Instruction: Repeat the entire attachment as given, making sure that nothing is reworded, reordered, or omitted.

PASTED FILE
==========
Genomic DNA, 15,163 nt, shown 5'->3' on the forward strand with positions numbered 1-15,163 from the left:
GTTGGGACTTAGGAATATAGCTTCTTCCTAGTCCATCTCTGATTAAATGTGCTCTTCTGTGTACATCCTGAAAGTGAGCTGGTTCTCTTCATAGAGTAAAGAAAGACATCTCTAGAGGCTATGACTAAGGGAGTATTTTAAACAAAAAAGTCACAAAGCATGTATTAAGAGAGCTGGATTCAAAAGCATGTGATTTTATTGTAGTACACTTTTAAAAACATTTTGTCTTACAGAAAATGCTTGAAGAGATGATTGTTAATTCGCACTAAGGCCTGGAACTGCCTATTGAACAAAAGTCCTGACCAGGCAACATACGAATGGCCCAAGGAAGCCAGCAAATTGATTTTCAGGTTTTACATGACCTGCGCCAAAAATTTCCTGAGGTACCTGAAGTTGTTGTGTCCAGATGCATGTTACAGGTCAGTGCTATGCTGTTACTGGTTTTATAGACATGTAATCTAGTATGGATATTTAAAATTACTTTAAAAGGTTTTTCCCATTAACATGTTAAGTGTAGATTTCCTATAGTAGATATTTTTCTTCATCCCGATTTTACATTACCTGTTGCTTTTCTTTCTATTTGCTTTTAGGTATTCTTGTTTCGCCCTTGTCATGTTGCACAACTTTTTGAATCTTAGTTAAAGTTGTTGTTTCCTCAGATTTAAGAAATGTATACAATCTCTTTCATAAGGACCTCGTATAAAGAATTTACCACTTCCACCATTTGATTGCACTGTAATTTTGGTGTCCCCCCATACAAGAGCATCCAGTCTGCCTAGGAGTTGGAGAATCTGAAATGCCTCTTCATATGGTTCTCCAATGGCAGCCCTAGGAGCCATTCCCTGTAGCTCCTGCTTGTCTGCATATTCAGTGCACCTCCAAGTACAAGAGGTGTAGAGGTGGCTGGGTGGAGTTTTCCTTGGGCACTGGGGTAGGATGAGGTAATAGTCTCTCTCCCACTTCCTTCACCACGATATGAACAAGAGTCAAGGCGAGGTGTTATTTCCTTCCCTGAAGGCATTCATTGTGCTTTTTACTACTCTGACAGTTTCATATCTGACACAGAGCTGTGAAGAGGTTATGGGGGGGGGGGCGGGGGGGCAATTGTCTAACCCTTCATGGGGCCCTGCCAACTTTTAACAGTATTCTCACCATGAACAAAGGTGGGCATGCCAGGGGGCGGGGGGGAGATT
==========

Genomic DNA, 15,163 nt, shown 5'->3' on the forward strand with positions numbered 1-15,163 from the left:
GTTGGGACTTAGGAATATAGCTTCTTCCTAGTCCATCTCTGATTAAATGTGCTCTTCTGTGTACATCCTGAAAGTGAGCTGGTTCTCTTCATAGAGTAAAGAAAGACATCTCTAGAGGCTATGACTAAGGGAGTATTTTAAACAAAAAAGTCACAAAGCATGTATTAAGAGAGCTGGATTCAAAAGCATGTGATTTTATTGTAGTACACTTTTAAAAACATTTTGTCTTACAGAAAATGCTTGAAGAGATGATTGTTAATTCGCACTAAGGCCTGGAACTGCCTATTGAACAAAAGTCCTGACCAGGCAACATACGAATGGCCCAAGGAAGCCAGCAAATTGATTTTCAGGTTTTACATGACCTGCGCCAAAAATTTCCTGAGGTACCTGAAGTTGTTGTGTCCAGATGCATGTTACAGGTCAGTGCTATGCTGTTACTGGTTTTATAGACATGTAATCTAGTATGGATATTTAAAATTACTTTAAAAGGTTTTTCCCATTAACATGTTAAGTGTAGATTTCCTATAGTAGATATTTTTCTTCATCCCGATTTTACATTACCTGTTGCTTTTCTTTCTATTTGCTTTTAGGTATTCTTGTTTCGCCCTTGTCATGTTGCACAACTTTTTGAATCTTAGTTAAAGTTGTTGTTTCCTCAGATTTAAGAAATGTATACAATCTCTTTCATAAGGACCTCGTATAAAGAATTTACCACTTCCACCATTTGATTGCACTGTAATTTTGGTGTCCCCCCATACAAGAGCATCCAGTCTGCCTAGGAGTTGGAGAATCTGAAATGCCTCTTCATATGGTTCTCCAATGGCAGCCCTAGGAGCCATTCCCTGTAGCTCCTGCTTGTCTGCATATTCAGTGCACCTCCAAGTACAAGAGGTGTAGAGGTGGCTGGGTGGAGTTTTCCTTGGGCACTGGGGTAGGATGAGGTAATAGTCTCTCTCCCACTTCCTTCACCACGATATGAACAAGAGTCAAGGCGAGGTGTTATTTCCTTCCCTGAAGGCATTCATTGTGCTTTTTACTACTCTGACAGTTTCATATCTGACACAGAGCTGTGAAGAGGTTATGGGGGGGGGGGCGGGGGGGCAATTGTCTAACCCTTCATGGGGCCCTGCCAACTTTTAACAGTATTCTCACCATGAACAAAGGTGGGCATGCCAGGGGGCGGGGGGGAGATT